Sedimentology: There’s an app for that!

This is a non-technical summary I prepared for the following scientific manuscript:

Duncan, C. J., Chan, M. A., Hajek, E., Kamola, D., Roberts, N. M., Tikoff, B., & Walker, J. D. (2021). Bringing sedimentology and stratigraphy into the StraboSpot data management system. Geosphere, 17(6), 1–14.

Figure 4 from the manuscript, illustrating the streamlined workflow sedimentologists use through StraboSpot

Have you ever failed to give complicated, detailed directions to someone? Maybe you struggled to find a restaurant nestled in a huge, multi-story shopping center without success? At some point, we have all felt some level of frustration trying to navigate somewhere without complete instructions in front of us.  

Sedimentologists study a variety of rocks like sandstone, shale, and limestone to understand how they form now and in the past. Most of their work is in remote field locations where these rocks are best preserved and exposed. Their work helps us to better understand and study industrial materials, energy sources, water resources, and environmental change. Until recently, sedimentologists struggled with an efficient, consistent way of sharing their unprocessed field data with one another. This made it difficult for other scientists to use this information in new ways. To better understand, imagine one of your foodie friends was raving about this new Thai restaurant they found. Unfortunately, it’s in a gigantic shopping center, there are no directions to the restaurant, and they can only tell you what general type of food they have at the restaurant. This is the dilemma of hungry sedimentologists.

A team of geologists banded together to confront this problem of location and data sharing. How did they do it? They made an app for that! The app is called StraboSpot, and it allows field-based geologists to consistently catalog their observations and measurements in one user-friendly app and database. Recently, a team of sedimentologists made the app even better with the addition of “Strat Mode.” In their newly published paper, they show how Strat Mode can be used to incorporate more detailed field observations and measurements (including sketches and pictures) along with the exact GPS location of this information. Strat Mode records this data and, essentially, allows you to track changes in this information over different layers of rock! The best part is that you can easily share all this work with your colleagues, and your colleagues can easily use what you send them. It’s like your friend was able to store a detailed set of directions to the new restaurant on their phone, and then they texted you a link with all of this information stored in it. All you have to do is click on the link and it opens up the directions in Google Maps. The directions navigate you to the shopping center using the GPS coordinates and then they take you step-by-step through the building until you arrive at the new Thai restaurant. You can verify that it’s the right place because your friend included a picture of the restaurant and a note that says, “you must try the drunken noodles!” To take it a step further, the link has this kind of information for ALL the restaurants on EVERY floor of the shopping center.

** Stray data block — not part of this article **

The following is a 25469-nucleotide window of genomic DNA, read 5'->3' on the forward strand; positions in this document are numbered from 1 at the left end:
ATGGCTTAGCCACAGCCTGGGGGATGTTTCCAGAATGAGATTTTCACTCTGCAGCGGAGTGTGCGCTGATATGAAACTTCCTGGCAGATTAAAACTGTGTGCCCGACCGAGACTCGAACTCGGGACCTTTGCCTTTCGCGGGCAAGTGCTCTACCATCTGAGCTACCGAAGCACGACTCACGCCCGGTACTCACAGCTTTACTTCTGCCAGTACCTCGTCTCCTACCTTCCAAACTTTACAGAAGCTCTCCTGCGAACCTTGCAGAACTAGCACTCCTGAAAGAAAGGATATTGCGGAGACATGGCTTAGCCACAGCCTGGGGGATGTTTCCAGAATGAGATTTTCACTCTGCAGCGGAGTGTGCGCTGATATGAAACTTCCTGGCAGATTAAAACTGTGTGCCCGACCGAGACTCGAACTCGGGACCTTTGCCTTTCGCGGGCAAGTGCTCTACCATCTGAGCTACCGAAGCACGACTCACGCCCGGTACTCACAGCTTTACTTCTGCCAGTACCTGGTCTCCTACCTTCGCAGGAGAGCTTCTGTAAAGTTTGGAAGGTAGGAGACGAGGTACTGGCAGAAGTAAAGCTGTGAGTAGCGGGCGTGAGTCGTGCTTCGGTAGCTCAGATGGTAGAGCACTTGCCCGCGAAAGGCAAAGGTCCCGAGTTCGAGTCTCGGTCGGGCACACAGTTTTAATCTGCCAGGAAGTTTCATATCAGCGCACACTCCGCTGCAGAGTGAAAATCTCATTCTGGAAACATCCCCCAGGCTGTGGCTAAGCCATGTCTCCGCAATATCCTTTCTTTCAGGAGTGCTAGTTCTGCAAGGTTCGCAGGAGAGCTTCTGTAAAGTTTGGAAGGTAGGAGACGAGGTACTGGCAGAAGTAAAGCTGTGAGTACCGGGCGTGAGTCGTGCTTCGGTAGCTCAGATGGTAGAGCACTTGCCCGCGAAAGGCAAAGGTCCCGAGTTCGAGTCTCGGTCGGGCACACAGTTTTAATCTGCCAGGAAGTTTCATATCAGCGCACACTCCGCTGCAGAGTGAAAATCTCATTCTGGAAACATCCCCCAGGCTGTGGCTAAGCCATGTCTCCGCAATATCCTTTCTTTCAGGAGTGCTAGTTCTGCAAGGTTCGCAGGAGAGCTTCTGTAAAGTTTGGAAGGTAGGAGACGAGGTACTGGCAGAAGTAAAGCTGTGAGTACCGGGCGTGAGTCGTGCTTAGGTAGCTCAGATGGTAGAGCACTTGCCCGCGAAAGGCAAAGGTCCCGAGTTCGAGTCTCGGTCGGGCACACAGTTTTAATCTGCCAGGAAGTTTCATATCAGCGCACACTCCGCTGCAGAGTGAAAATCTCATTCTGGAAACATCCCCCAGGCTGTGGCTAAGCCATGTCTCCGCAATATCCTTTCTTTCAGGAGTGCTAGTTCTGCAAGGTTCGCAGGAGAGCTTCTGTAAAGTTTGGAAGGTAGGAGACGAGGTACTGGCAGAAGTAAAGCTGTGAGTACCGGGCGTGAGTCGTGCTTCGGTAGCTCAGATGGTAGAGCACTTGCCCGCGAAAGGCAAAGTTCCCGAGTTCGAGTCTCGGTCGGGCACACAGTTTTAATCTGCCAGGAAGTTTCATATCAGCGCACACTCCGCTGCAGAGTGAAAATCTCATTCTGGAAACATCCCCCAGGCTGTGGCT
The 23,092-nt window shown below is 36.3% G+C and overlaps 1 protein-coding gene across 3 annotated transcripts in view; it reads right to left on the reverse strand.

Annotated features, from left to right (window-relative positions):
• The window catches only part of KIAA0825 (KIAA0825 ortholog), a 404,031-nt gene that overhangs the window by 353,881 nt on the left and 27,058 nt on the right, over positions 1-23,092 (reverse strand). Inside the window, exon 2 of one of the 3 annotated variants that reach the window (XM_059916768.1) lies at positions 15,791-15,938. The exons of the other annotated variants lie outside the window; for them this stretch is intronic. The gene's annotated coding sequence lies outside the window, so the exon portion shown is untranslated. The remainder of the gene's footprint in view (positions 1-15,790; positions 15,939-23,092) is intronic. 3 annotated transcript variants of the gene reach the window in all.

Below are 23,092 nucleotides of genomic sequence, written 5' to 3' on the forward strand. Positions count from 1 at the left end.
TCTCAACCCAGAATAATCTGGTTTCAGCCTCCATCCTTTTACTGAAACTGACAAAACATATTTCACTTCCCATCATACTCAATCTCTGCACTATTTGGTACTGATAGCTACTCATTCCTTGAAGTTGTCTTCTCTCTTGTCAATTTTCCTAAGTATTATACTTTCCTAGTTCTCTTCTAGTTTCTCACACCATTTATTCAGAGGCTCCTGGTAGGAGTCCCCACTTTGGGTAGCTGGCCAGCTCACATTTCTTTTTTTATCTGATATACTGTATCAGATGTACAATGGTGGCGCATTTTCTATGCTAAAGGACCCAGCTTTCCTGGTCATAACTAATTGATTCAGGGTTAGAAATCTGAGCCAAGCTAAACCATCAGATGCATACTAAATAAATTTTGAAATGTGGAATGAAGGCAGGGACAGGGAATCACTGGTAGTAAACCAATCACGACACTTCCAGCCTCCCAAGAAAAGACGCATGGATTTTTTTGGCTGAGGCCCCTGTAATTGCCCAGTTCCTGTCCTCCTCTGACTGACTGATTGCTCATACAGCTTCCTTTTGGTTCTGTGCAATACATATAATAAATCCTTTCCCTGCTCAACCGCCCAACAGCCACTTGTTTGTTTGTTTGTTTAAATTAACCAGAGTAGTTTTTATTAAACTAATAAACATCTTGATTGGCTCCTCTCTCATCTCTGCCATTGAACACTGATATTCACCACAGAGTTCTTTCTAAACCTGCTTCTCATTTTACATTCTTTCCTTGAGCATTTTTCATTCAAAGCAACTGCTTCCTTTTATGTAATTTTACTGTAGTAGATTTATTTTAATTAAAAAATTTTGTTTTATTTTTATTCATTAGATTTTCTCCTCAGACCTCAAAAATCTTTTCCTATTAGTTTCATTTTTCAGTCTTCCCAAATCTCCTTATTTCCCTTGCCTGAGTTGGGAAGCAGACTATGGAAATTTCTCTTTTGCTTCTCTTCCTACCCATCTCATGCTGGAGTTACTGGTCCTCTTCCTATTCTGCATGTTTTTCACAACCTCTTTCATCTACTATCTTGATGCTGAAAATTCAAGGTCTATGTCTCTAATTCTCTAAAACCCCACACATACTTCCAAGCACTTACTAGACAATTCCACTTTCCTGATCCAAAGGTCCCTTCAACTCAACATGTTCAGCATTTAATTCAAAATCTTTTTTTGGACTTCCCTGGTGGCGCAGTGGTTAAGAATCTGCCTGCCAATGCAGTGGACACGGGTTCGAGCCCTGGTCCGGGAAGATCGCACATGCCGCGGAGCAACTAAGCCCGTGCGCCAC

StraboSpot allows sedimentologists to record, store, and share data more easily. The developers hope this will welcome new discoveries and more collaborative science in the future. We can only hope that, one day, the developers of Google Maps will develop something like Strat Mode (Food Mode?) to navigate us directly to that new Thai restaurant!

Published by Courtney Wagner

Peter Buck Postdoctoral Fellow at the Smithsonian National Museum of Natural History.

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